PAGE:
英译中国现代散文选 | 朱德 母亲的回忆


Loving Memories of Mother

I was deeply grieved to learn of mother's death. I love my mother. Of her hardworking life, in particular, a great many things will forever be cherished in my memory.

我家是佃农,祖籍广东韶关客籍人,在“湖广填四川” 〔1〕 时迁移四川仪陇县马鞍场。世代为地主耕种,家境是贫苦的 〔2〕 ,和我们来往的朋友也都是老老实实的贫苦农民。
I come from a tenant farmer's family. My original family home was Shao Guan, Guangdong Province, into which my ancestors had moved from another province as settlers. During the mass migration of peasants from Huguang to Sichuan Province, my ancestors moved to Ma An Chang, Yi Long County, Sichuan. From generation to generation, they tilled land for landlords only to eke out a bare subsistence. People who associated with them as friends were likewise honest impoverished peasants.

Mother gave birth to thirteen children in all. But only the first eight of them survived while the next five were drowned at birth by my parents against their will because they were too poor to raise them all. How anguished, sad and helpless mother must have felt! She did manage, however, to have the eight children brought up all by herself. But she was too busily occupied with household chores and farming to look after the kids so that they were left alone crawling about in the fields.

母亲是个“好劳动” 〔3〕 。从我能记忆时起,总是天不亮就起床。全家二十口人,妇女们轮班煮饭,轮到就煮一年。母亲把饭煮了,还要种田种菜,喂猪养蚕,纺棉花。因为她身材高大结实,还能挑水挑粪。
Mother was a hardworking woman. As far as I can remember, she would always get up before daybreak. In our household of more than twenty members, all women would take turns to do cooking for one year. Apart from cooking, mother did farming, planted vegetables, fed pigs, raised silkworms and spinned cotton into yarn. Tall and of strong build, she could carry two buckets of water or manure on a shoulder pole.

Mother worked hard from dawn till dusk. When we kids were four or five years old, we found ourselves automatically helping her with farm work.At the age of eight or nine, I could not only carry heavy loads on a shoulder pole or on my back, but also knew how to farm the land. I remember whenever I came back from school and saw mother busy cooking in the kitchen with sweat streaming down her face, I would immediately lay down my books and sneak out to carry water on a shoulder pole or graze the cattle. In some seasons, I would study in the morning and work in the fields in the afternoon. During the busy season, I would spend all day working by the side of mother. It was then that she taught me a lot about the knack of farming.

佃农家庭的生活自然是很苦的。可是由于母亲的聪明能干,却很舒服。我们把桐子榨油来点灯。吃的是豌豆饭,菜饭,红薯饭,杂粮饭,把菜籽榨出的油放在饭里做调料,这种地主富人家看也不看的饭食,母亲却能做得使一家吃起来有滋味。赶上丰年,才能缝上一些新衣服,衣服也是自己生产出来的。母亲亲手纺出线,请人织成布,染了颜色,我们叫做“家织布”,有铜钱那样厚,一套衣服老大穿过了 〔4〕 ,老二老三接下来穿还穿不烂。
The life of a tenant farmer's family was of course hard, but we somehow managed to scrape along because mother was a clever and able woman. We used oil squeezed from seeds of tung trees to light our lamps. We ate rice cooked with peas, vegetables, sweet potatoes or coarse grain, and all seasoned with rapeseed oil — food which landlords and rich people would scorn to eat. Nevertheless, mother's cooking was done so well that everybody ate with gusto. Only in a good year, could we afford to have some homemade new clothes to wear. Mother would spin cotton into yarn and then asked somebody to have it woven into fabric and dyed. We called it "home-spun fabric". It was as thick as a copper coin and was so durable that after the eldest brother had grown out of the home-spun garment, it could still be used by the second and third brothers in turn without being worn out.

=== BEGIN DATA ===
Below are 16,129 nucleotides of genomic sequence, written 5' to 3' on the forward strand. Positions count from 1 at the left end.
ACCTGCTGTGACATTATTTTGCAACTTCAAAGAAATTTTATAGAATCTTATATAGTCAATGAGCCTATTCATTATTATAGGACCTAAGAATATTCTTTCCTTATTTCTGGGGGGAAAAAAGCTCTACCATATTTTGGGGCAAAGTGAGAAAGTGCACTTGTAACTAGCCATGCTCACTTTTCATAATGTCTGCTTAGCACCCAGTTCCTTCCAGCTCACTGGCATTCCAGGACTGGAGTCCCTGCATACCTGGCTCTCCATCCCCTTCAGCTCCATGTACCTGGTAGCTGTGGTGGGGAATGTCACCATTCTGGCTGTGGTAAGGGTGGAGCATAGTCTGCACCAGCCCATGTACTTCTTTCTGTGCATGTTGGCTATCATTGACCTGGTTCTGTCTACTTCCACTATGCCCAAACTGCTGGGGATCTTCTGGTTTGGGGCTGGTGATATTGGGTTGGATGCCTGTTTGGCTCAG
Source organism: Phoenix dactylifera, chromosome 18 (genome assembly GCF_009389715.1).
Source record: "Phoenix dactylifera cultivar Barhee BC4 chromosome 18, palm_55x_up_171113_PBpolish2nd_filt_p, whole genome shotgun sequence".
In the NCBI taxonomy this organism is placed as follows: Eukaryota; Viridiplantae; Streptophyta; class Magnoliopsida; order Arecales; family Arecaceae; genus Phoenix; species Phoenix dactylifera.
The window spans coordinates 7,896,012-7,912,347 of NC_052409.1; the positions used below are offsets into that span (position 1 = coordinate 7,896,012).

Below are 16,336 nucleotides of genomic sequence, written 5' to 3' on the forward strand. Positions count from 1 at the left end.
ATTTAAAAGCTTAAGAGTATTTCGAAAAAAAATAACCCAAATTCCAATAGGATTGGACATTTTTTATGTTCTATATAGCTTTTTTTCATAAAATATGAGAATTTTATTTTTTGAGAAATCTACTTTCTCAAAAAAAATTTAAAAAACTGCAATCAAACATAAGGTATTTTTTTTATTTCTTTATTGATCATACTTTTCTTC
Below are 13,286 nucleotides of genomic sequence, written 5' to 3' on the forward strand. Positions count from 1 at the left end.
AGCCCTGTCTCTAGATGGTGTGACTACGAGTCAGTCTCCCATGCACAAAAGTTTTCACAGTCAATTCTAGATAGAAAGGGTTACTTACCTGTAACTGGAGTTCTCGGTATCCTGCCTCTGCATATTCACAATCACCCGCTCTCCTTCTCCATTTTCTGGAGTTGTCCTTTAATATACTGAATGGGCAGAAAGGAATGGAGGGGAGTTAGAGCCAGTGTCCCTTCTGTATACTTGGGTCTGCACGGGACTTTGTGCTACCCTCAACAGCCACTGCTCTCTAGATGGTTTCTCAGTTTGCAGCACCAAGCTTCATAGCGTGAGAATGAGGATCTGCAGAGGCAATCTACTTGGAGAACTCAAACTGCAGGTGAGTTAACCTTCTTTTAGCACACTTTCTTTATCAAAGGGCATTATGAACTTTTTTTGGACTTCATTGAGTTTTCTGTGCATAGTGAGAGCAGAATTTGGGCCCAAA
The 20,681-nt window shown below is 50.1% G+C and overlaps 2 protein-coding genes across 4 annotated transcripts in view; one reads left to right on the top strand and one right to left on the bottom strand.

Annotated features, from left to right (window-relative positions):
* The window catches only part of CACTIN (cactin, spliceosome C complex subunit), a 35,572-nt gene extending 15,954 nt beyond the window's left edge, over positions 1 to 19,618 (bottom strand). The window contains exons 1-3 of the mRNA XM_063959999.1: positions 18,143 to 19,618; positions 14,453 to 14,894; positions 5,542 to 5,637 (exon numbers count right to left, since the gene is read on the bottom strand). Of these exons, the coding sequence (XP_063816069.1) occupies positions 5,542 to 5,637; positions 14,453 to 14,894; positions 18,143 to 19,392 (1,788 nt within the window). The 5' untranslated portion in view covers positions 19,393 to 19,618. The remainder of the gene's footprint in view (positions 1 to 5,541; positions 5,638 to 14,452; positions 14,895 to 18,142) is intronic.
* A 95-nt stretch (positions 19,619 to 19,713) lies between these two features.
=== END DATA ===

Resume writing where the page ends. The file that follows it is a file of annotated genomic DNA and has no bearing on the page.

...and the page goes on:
劳动的家庭是有规律有组织的。我的祖父是一个中国标本式的农民,到八九十岁还非耕田不可,不耕田就会害病,直到临死前不久还在地里劳动。祖母是家庭的组织者,一切生产事务由她管理分派。每年除夕,分派好一年的工作以后,天还没亮,母亲就第一个起身烧火做饭去了,接着听见祖父起来的声音,接着大家都离开床铺,喂猪的喂猪,砍柴的砍柴,挑水的挑水。母亲在家庭里极能够任劳任怨,她的和蔼的性格使她从没有打骂过我们一次,而且也没有和任何人吵过架 〔5〕 。因此,虽在这样的大家庭里,长幼叔伯妯娌相处都很和睦。母亲同情贫苦的人——这是她朴素的阶级意识——虽然自己不富裕,还周济和照顾比自己更穷的亲戚 〔6〕 。她自己是很节省的。父亲有时吸点旱烟,喝点酒,母亲管束着我们,不允许我们沾染上一点。母亲那种劳动简朴的习惯,母亲那种宽厚仁慈的态度,至今还在我心中留有深刻的印象。
It was characteristic of an industrious household to be well-regulated and well-organized. My grandfather was a typical Chinese farmer. He went on doing farm work even when he was an octogenarian. He would feel unwell without doing farm labour. He was found still working on the farm even shortly before his death. Grandmother was the organizer of the household. She was in charge of all the farm affairs, assigning tasks to each member of the household. On each New Year's Eve, she would work out all job assignments for the coming new year. Mother would be the first to get up before daybreak. Soon grandfather would be heard to rise from his bed, followed by the rest of the household. Some went about feeding pigs, some cutting firewood, and some carrying water on a shoulder pole. Mother always worked without complaint despite hardships. Amiable by nature, she never beat or scolded us, let alone quarreled with anybody. Consequently, large as it was, the whole household, old and young, uncles and sisters-in-law, lived in perfect harmony. Out of her naive class consciousness, she showed sympathy for the poor. Despite her own straitened circumstances, she often went out of her way to help out those relatives who were even more needy than herself. She lived a very frugal life. Father would occasionally smoke a long-stemmed Chinese pipe or drink some wine. To prevent us from falling into the same habit, mother kept us children under strict control. Her diligence and frugality, her generosity and kindheartedness — all have left a lasting impression on my mind.

Chinese peasants were honest and peaceable, but disaster befell them just the same. Around 1900, when Sichuan Province was hit by successive years of drought, numerous poverty-stricken peasants went hungry and had to go out in crowds to seize food from the homes of landlords. Thereupon I saw with my own eyes how a group of shabbily-dressed peasants and their families were savagely beaten up or slain by government troops, the road stained with their blood for some 40 li and their cries rending the air. In those days, my family also met with increasing difficulties. All the year round, we went without rice to eat, and simply lived on edible wild herbs and kaoliang. In 1904, especially, when landlords, riding rough shod over tenants, pressed for higher rents on the let-out pieces of land, we, unable to meet their demands, had our tenancy cancelled by them and were forced to move house on New Year's Eve. On that miserable night, my family tearfully separated and thenceforth had to live in two different places. Shorthandedness and crop failure due to the natural calamity brought misfortune on my family. Mother, however, did not lose heart. Adversity had deepened her sympathy for the poor and needy as well as her aversion to the heartless rich. The painful complaint she had uttered in one or two words and the innumerable injustices I had witnessed aroused in me a spirit of revolt and a desire for a bright future. I made up my mind to seek a new life.